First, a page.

#3 Feature Extraction: Dates From Data.

The following is a part of my text mining project log completed during the applied text mining in python course from Coursera.


This time around, I was given a messy medical data (aka. Unstructured) and was tasked to extract relevant information from it using python’s regex libraries. These “relevant information” refer to the many date formats mentioned in each medical note (There are 500 in total).

Extracting just one or two formats would’ve been pretty easy. But as the data used is from the real world, there are more than just a “few” date formats.

Here’s a list of the date format variants used:

  • 04/20/2009; 04/20/09; 4/20/09; 4/3/09
  • Mar-20-2009; Mar 20, 2009; March 20, 2009; Mar. 20, 2009; Mar 20 2009;
  • 20 Mar 2009; 20 March 2009; 20 Mar. 2009; 20 March, 2009
  • Mar 20th, 2009; Mar 21st, 2009; Mar 22nd, 2009
  • Feb 2009; Sep 2009; Oct 2010
  • 6/2008; 12/2009
  • 2009; 2010

Because of all this variation, the medical notes are out of chronological order. (i.e note from 1998 may be placed after one from 2008) To fix this, the first part of the task is to identify and standardize all dates into an interoperable form. The assignment underlined some good measures,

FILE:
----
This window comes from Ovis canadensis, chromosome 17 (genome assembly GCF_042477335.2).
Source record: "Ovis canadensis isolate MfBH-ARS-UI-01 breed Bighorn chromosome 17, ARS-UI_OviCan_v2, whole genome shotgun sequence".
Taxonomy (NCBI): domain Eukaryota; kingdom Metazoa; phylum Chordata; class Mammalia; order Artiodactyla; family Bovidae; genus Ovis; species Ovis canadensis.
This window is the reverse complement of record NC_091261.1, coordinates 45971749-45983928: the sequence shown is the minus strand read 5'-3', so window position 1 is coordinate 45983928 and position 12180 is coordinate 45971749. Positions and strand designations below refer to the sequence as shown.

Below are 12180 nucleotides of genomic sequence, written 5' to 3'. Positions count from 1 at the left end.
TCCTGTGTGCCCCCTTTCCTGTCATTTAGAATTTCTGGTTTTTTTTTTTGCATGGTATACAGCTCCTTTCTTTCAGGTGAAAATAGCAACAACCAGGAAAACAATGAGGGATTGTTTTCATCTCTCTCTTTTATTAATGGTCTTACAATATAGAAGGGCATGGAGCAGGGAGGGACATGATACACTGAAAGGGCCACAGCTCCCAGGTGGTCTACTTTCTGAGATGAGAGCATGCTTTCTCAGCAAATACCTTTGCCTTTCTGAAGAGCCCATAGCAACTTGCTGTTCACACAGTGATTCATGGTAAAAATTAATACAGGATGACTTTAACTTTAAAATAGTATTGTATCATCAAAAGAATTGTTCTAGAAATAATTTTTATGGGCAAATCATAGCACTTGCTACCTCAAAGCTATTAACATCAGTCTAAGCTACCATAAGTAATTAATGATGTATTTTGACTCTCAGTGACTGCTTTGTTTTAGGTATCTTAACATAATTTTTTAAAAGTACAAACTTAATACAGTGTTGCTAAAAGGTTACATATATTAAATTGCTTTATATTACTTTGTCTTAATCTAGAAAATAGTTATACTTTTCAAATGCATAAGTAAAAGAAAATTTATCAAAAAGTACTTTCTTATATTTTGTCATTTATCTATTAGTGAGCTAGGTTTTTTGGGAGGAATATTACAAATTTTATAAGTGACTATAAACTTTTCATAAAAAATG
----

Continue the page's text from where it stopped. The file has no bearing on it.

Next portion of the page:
• Assume all dates in xx/xx/xx format are mm/dd/yy
  • Assume all dates where the year is encoded in only two digits are years from the 1900s (e.g. 1/5/89 is January 5th, 1989)
  • If the day is missing (e.g. 9/2009), assume it is the first day of the month (e.g. September 1, 2009).
  • If the month is missing (e.g. 2010), assume it is the first of January of that year (e.g. January 1, 2010).
  • Watch out for potential typos as this is a raw, real-life derived dataset.

The second part – that is after I’ve successfully interpreted all 500 records. Is to sort them in chronological order and return a Panda Series containing the new order indices. i.e,

For example, if the original series was this:

0    1999
1    2010
2    1978
3    2015
4    1985

The output should be:

0    2
1    4
2    0
3    1
4    3

Sounds simple enough, my function should return a Panda Series of length 500 consisting of index numbers and be of data type int.